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This unusual short story was written by Oscar Wilde (1854–1900), the witty Anglo-Irish playwright. It circles around the obsession with finding the identity of ‘Mr W. H.’ – the mysterious man mentioned in the printer’s dedication to Shakespeare’s Sonnets (1609).
Wilde was intrigued by the theory – first expressed by Thomas Tyrwhitt in 1766 – that ‘Mr. W. H.’ was a beautiful ‘boy-actor’ named Will Hughes, in the same company as Shakespeare. In this story, Wilde’s characters attempt to prove this theory, suggesting that Shakespeare puns on the name Hughes in Sonnet 20: ‘a man in hew [or appearance], all Hews in his controwling’.
At the same time, the story comments, playfully, on the strange allure of such ‘theories about the Sonnets’ (p. 3). It encourages us to question the lengths people go to prove their ideas.
The narrator describes how his friend Erskine showed him a portrait of a beautiful 16th-century man with his hand resting on the dedication to ‘Mr. W. H.’ (p. 2). It transpires that the portrait is a fake, commissioned by Cyril Graham (p.3), who was desperate to convince others that ‘Mr. W. H.’ was Willie Hughes (p. 7). When his forgery was revealed, Cyril ‘shot himself with a revolver’ (p. 10) and the narrator took on the challenge of proving his theory true. But in expressing his passion for Willie Hughes, he exhausted the ‘passion itself’ and came to see Hughes as a ‘mere myth’ (pp. 18–19).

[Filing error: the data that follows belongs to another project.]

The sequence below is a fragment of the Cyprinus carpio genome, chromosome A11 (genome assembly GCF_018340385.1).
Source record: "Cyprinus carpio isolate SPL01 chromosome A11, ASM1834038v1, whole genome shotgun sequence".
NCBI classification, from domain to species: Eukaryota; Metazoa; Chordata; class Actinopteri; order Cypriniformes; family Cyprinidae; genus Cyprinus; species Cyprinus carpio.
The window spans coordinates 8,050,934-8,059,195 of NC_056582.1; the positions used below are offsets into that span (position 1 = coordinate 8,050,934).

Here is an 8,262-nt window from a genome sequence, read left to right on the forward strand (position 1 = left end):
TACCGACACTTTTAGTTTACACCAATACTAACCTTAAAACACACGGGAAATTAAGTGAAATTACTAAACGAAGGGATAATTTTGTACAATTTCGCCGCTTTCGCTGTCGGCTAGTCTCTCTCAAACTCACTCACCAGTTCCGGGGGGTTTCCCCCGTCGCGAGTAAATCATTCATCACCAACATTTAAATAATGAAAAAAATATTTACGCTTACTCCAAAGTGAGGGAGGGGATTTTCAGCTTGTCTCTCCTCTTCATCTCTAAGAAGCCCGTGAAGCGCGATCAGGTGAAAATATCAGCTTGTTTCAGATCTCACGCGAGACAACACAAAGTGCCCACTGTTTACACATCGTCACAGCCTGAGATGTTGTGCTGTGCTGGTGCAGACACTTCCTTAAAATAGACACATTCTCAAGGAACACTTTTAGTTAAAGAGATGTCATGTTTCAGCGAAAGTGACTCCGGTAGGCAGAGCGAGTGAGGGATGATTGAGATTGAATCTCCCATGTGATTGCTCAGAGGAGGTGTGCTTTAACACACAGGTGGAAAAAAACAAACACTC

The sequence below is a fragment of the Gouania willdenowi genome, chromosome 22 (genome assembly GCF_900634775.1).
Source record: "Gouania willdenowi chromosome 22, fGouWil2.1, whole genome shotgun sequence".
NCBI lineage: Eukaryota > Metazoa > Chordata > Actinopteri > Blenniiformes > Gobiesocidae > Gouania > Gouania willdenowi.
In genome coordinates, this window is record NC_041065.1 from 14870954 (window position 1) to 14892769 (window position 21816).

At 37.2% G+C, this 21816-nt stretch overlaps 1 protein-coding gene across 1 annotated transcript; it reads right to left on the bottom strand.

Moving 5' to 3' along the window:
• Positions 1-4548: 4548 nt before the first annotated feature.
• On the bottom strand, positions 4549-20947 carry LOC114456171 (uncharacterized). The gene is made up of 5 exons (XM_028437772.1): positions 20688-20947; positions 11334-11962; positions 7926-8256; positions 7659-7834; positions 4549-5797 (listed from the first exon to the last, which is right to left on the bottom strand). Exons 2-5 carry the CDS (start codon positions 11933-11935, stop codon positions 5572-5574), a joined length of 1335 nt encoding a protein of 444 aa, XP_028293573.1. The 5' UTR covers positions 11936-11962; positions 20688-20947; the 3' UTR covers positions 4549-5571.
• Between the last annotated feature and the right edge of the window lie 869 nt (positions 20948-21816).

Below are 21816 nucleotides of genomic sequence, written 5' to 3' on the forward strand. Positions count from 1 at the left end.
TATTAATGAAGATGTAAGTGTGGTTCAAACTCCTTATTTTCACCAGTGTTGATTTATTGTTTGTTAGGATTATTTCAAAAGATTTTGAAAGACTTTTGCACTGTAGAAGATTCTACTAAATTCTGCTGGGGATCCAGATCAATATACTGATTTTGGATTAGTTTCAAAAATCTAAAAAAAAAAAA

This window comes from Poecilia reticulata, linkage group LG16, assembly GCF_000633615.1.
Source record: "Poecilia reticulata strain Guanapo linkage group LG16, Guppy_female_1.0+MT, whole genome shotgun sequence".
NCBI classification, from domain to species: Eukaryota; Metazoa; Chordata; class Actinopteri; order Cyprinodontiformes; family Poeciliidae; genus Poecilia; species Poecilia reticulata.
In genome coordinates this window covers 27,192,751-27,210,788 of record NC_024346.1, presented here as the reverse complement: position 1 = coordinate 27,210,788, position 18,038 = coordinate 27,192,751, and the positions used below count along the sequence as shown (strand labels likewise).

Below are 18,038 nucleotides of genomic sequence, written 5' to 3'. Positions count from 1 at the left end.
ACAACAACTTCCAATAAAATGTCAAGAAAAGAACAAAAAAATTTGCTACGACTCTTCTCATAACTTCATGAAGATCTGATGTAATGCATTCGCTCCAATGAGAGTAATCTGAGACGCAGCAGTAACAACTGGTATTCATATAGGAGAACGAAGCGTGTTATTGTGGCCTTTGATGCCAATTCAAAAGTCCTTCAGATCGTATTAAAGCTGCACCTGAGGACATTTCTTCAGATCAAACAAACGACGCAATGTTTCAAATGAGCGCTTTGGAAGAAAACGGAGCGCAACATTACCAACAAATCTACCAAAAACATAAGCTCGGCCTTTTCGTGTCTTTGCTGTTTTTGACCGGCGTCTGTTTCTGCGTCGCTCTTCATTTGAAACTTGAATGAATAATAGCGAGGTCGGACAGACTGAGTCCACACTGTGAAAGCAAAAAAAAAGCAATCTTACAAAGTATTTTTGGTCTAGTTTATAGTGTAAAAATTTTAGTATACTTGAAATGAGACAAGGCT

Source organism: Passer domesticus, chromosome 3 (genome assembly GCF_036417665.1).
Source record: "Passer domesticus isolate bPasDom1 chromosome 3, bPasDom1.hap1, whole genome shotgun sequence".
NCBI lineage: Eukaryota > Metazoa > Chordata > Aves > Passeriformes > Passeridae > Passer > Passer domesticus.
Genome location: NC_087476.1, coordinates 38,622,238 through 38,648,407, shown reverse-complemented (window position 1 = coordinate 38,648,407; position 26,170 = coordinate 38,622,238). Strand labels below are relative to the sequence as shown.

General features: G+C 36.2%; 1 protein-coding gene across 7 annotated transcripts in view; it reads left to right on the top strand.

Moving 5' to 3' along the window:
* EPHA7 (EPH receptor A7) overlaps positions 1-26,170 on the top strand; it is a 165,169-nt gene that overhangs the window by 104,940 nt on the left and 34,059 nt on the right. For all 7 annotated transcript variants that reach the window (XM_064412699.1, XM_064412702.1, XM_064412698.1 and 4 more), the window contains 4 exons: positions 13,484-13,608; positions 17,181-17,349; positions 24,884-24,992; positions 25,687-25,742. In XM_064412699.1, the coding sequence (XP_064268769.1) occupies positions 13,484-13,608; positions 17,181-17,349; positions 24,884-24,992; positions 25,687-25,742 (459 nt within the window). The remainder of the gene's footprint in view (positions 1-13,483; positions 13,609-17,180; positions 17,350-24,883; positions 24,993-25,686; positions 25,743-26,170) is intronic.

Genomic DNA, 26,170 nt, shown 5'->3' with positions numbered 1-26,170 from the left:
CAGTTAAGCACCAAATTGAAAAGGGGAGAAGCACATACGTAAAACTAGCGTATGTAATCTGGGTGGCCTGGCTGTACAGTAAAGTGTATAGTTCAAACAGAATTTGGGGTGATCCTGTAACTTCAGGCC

The story caused a stir when it first appeared in this edition of Blackwood’s Edinburgh Magazine in July 1889. At this time, male homosexuality was criminalised and it was controversial to describe one man’s passion for another, especially in relation to Shakespeare and his ‘fair youth’.
Nevertheless, Wilde later expanded the story to make it more explicitly erotic. The longer version was due to be printed by Elkin Mathews in 1893, but the publisher changed his mind. The manuscript was lost for some years, and only resurfaced in America in 1921, when it was finally printed.
Many of these ideas concerning male beauty, sexuality and the power of painting were explored in Wilde’s novel The Picture of Dorian Gray, first published in 1890.
Aviva Dautch traces how Shakespeare's Sonnets have been read and interpreted through the lens of biography, identity, gender and sexuality.